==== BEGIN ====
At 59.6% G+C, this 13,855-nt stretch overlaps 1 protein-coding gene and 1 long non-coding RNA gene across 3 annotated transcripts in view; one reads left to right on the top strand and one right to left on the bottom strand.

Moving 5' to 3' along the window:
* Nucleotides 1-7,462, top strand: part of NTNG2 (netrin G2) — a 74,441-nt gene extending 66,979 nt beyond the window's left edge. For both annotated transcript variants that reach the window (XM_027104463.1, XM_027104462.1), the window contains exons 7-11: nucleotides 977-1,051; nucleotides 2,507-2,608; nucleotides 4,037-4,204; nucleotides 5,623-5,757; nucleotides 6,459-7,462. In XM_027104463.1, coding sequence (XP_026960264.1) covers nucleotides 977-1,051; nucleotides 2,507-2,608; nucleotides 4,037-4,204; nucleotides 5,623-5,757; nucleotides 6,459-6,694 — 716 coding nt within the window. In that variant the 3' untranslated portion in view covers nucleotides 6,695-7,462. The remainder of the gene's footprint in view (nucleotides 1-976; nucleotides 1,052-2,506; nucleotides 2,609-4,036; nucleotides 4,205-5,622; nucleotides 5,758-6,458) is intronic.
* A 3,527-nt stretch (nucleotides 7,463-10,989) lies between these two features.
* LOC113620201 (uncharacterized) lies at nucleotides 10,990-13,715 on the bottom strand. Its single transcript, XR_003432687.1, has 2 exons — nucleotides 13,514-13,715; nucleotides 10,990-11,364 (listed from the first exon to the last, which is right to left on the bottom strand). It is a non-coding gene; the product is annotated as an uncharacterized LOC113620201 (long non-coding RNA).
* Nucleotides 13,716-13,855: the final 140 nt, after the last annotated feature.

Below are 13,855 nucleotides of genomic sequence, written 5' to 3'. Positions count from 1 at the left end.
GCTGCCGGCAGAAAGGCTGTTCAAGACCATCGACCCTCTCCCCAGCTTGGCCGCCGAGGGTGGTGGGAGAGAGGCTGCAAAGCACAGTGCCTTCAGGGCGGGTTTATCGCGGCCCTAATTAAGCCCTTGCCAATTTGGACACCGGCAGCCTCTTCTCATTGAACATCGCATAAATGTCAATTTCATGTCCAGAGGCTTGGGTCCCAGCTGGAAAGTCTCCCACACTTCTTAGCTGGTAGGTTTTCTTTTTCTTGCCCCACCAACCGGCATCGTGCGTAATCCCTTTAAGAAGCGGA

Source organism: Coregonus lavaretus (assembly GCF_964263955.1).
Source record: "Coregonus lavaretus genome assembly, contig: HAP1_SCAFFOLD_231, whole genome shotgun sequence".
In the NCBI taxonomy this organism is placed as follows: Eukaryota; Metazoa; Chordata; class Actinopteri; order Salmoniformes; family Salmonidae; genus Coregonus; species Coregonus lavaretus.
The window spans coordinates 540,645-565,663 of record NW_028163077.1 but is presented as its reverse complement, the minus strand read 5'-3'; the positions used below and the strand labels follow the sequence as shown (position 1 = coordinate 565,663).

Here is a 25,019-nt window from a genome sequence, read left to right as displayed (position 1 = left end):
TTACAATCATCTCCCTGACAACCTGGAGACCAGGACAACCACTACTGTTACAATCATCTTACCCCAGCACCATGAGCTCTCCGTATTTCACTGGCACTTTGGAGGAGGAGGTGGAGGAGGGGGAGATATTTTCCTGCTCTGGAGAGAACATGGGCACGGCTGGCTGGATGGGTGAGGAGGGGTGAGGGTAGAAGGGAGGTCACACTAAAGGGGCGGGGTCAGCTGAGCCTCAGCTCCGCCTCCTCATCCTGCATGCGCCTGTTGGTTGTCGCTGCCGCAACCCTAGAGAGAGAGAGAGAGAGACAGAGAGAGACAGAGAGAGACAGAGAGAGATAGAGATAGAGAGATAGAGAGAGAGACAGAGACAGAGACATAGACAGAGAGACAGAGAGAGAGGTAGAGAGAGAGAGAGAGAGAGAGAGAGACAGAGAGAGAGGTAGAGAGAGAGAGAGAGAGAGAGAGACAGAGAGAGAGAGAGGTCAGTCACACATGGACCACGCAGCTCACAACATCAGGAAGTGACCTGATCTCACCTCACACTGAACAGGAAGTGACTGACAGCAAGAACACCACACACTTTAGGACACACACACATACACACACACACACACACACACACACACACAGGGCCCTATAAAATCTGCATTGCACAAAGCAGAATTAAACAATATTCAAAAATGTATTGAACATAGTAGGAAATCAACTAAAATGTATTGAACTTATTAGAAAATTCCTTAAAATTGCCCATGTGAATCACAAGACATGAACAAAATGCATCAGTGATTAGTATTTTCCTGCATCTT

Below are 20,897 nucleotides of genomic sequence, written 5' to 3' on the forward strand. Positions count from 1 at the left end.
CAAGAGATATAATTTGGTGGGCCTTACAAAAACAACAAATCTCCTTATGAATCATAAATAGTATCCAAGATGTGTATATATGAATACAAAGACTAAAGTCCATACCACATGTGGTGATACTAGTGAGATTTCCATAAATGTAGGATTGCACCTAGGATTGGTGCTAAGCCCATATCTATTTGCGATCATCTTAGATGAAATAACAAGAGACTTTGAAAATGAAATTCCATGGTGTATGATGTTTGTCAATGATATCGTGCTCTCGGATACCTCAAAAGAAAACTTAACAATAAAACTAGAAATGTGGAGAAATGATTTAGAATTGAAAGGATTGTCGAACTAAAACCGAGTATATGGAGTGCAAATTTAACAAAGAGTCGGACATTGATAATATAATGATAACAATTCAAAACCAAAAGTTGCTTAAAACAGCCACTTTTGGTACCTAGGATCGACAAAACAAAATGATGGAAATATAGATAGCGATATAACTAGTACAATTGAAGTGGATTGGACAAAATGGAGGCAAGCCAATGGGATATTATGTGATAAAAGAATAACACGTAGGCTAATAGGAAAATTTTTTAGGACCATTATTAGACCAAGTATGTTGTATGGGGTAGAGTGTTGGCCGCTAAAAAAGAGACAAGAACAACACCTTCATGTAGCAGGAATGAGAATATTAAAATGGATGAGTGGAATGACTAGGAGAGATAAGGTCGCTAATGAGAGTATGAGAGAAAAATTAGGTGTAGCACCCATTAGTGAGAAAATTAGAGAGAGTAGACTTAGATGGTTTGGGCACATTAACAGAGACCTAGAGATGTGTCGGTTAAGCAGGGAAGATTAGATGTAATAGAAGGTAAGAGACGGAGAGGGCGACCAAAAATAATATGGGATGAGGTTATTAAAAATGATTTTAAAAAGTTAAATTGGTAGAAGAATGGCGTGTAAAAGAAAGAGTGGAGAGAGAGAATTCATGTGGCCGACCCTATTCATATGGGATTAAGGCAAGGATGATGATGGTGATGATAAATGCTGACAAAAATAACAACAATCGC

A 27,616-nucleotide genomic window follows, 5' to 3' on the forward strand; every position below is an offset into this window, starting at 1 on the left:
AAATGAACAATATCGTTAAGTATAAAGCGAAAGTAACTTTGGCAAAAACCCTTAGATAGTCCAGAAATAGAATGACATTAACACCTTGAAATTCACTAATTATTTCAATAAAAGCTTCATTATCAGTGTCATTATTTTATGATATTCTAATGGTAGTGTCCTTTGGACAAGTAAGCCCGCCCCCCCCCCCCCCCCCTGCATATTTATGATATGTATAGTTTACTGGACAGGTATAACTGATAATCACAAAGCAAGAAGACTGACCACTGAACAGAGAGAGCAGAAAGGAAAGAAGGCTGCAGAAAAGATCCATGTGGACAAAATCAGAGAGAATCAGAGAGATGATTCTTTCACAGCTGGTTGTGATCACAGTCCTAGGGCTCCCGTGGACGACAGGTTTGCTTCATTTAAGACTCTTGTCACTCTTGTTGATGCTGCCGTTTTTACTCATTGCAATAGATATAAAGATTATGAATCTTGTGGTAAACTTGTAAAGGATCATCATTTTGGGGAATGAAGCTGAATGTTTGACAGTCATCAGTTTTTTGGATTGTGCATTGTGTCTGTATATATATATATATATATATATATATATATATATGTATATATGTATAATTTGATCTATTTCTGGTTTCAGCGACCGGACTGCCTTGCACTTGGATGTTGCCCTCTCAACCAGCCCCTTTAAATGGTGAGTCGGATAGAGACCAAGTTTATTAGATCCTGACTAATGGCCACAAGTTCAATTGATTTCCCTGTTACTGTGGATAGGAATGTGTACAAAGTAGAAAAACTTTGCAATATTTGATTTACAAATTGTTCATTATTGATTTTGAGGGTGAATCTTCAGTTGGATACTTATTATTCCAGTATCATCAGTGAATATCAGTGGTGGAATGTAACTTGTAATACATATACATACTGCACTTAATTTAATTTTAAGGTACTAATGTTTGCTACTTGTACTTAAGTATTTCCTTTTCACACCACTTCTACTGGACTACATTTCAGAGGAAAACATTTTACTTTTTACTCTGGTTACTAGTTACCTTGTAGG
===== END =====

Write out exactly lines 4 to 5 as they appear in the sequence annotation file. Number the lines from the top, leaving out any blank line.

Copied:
* A 3,527-nt stretch (nucleotides 7,463-10,989) lies between these two features.
* LOC113620201 (uncharacterized) lies at nucleotides 10,990-13,715 on the bottom strand. Its single transcript, XR_003432687.1, has 2 exons — nucleotides 13,514-13,715; nucleotides 10,990-11,364 (listed from the first exon to the last, which is right to left on the bottom strand). It is a non-coding gene; the product is annotated as an uncharacterized LOC113620201 (long non-coding RNA).